Audrey, Ethelreda

Gender: Feminine
Origin: English
Meaning: “noble strength.”

Audrey, an Anglo-Norman form of Etheldreda, has been popular since the beginning of the 20th century.

The name is derived from the Anglo-Saxon Aethelthryth or Ethelreda.

It was borne by an early English saint who had been the princess of East Anglia. She chose to become a nun and founded an Abbey in Ely. She suffered from an unsightly tumor on her neck, which, she understood as being divine retribution for all the expensive jewels she wore on her neck in her youth.

Her feast is held on June 23, and each year, a huge festival was held at her former Abbey, in Ely, where cheap trinkets were sold. This is where the English word tawdry comes from, a corruption of the way the locals would pronounce Saint Audrey.

The name went out of usage around the Reformation, though William Shakespeare bestowed it on a character in his As You Like It (1599). It went through a revival around the 1920s. The name is still very popular, it was the 51st most popular female name in 2007. It is also ranked among the top 100 most popular female names in France, Belgium and Quebec.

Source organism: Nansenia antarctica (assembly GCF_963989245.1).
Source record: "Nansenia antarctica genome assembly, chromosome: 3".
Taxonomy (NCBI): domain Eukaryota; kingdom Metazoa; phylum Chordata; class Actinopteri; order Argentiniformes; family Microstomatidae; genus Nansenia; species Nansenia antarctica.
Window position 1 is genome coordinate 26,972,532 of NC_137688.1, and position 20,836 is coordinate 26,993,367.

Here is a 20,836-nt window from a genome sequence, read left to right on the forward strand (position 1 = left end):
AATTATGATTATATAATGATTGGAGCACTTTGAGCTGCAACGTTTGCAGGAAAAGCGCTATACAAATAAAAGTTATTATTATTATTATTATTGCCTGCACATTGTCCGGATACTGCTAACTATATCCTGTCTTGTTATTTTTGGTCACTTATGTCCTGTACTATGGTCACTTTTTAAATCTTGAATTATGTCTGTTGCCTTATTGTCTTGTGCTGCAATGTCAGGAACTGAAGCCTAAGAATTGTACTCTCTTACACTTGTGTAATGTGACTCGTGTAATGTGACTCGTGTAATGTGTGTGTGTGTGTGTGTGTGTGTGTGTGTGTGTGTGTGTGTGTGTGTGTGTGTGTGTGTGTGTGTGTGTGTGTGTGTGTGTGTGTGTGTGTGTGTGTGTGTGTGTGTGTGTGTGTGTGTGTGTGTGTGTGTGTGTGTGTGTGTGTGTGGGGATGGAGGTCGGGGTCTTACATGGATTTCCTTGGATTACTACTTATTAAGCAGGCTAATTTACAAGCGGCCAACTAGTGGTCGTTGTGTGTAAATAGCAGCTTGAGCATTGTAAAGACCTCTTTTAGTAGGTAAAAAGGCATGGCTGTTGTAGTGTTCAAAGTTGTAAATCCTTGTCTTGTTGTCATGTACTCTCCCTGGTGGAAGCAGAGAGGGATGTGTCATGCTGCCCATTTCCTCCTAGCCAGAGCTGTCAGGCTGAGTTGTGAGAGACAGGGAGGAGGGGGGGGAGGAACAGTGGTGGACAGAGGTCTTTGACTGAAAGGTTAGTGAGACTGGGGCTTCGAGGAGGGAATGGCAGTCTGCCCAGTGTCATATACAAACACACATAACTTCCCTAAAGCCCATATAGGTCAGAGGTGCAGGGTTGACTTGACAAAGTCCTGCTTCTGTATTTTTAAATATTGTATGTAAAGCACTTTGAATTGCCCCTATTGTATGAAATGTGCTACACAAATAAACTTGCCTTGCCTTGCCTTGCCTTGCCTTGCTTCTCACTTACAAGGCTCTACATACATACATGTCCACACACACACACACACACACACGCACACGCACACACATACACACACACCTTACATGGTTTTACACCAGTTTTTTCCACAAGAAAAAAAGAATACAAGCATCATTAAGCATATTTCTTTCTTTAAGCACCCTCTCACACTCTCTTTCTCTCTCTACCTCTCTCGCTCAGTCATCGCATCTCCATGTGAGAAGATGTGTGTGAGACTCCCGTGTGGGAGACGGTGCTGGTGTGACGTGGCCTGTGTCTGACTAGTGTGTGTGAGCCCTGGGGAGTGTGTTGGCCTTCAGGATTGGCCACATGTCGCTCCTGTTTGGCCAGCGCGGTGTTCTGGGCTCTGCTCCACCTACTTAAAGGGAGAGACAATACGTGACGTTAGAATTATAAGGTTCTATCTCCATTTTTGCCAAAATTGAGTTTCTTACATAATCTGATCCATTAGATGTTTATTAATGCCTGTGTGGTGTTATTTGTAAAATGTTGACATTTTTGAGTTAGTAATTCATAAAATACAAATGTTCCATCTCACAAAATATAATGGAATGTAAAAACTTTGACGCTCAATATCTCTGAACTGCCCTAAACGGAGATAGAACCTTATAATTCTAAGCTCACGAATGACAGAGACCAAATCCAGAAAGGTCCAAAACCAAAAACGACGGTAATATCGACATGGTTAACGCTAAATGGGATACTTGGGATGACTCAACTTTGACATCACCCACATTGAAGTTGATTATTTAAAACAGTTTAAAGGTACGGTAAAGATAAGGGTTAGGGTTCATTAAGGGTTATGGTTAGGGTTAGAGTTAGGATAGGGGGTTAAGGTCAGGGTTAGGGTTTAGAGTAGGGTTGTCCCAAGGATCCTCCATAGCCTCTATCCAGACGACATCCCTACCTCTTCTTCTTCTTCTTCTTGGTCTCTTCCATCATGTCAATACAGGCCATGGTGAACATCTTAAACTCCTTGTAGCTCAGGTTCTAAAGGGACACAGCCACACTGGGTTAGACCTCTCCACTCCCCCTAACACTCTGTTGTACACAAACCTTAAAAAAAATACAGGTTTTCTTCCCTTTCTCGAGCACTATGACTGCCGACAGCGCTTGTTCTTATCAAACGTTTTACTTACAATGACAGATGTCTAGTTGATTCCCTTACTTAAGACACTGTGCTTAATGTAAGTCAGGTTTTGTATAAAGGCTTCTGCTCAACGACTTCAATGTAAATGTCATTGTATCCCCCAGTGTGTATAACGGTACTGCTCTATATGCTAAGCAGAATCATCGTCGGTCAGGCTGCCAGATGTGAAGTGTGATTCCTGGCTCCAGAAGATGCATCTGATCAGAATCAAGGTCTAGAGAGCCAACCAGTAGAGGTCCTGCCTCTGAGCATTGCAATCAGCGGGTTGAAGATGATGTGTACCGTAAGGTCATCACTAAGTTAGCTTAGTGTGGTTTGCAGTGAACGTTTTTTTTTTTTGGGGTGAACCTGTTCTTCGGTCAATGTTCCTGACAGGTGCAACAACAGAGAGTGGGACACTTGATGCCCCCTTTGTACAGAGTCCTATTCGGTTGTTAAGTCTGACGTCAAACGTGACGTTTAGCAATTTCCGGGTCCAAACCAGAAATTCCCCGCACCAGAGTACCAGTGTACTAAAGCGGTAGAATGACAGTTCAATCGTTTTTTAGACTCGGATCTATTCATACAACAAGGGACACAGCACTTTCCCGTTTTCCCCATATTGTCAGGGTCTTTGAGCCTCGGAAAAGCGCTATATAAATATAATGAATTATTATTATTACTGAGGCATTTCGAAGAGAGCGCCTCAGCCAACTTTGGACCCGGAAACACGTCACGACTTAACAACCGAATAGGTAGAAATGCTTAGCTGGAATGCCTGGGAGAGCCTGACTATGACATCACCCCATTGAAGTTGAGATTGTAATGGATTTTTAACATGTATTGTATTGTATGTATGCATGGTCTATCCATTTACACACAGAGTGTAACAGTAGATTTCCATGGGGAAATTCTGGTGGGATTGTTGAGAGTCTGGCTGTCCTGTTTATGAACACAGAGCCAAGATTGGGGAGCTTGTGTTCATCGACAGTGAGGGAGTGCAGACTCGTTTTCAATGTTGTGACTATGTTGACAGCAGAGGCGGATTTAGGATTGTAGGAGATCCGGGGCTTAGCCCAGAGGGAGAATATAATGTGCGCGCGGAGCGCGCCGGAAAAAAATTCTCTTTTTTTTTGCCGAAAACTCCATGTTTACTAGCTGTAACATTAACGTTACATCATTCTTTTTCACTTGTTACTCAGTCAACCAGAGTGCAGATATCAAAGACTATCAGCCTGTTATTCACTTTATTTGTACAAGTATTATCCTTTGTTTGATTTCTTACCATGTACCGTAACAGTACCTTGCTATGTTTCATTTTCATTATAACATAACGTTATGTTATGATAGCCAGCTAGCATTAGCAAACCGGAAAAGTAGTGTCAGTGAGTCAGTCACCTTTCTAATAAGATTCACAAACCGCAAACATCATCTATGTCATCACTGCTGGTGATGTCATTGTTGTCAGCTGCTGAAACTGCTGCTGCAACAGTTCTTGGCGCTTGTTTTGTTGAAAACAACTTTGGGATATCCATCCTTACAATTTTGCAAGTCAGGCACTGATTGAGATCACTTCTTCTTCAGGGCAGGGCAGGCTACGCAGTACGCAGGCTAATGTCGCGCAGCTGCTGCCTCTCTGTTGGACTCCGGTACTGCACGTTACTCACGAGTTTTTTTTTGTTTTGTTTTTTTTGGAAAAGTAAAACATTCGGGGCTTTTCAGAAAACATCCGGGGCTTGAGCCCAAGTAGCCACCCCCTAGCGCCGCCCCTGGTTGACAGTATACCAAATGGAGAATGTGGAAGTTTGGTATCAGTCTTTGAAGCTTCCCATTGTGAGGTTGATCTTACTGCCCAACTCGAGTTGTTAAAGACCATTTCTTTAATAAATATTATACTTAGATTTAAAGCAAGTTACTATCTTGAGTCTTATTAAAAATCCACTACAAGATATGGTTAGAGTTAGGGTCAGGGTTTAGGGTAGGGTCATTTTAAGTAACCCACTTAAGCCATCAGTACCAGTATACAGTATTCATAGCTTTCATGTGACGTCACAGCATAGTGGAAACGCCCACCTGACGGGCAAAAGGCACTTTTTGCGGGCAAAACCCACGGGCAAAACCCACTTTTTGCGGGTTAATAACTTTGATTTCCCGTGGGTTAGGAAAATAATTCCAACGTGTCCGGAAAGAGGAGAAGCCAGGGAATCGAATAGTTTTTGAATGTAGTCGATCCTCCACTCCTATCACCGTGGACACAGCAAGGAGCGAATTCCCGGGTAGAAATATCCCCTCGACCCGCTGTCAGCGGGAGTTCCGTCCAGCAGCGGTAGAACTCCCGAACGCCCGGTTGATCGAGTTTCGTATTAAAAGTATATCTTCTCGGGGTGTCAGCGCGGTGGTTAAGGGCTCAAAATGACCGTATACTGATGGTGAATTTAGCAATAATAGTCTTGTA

The name was borne by actress Audrey Hepburn.

Other forms include: Aldreda,  Dreda, Etheldreda, Etheldred, Etheldra & Audrina are variations.


Gender: Feminine
Origin: Lithuanian
Meaning: “storm.”

      The name comes directly from the Lithuanian word for storm. It is currently fairly common in Lithuania.

      Othe rforms include Audrone, (ow-DROH-nay); Audrūnė (ow-DROO-ney).

      Male forms are Audronis and Audrinas.

      Audra is occassionally used in Latvia and the Latvian male forms are Audris and Audrius.

      Audra also coincides with the English variation of Audrey, in which case it is pronounced (AW-druh).

      Credit goes to Capucine for alerting me of the Latvian masculine forms.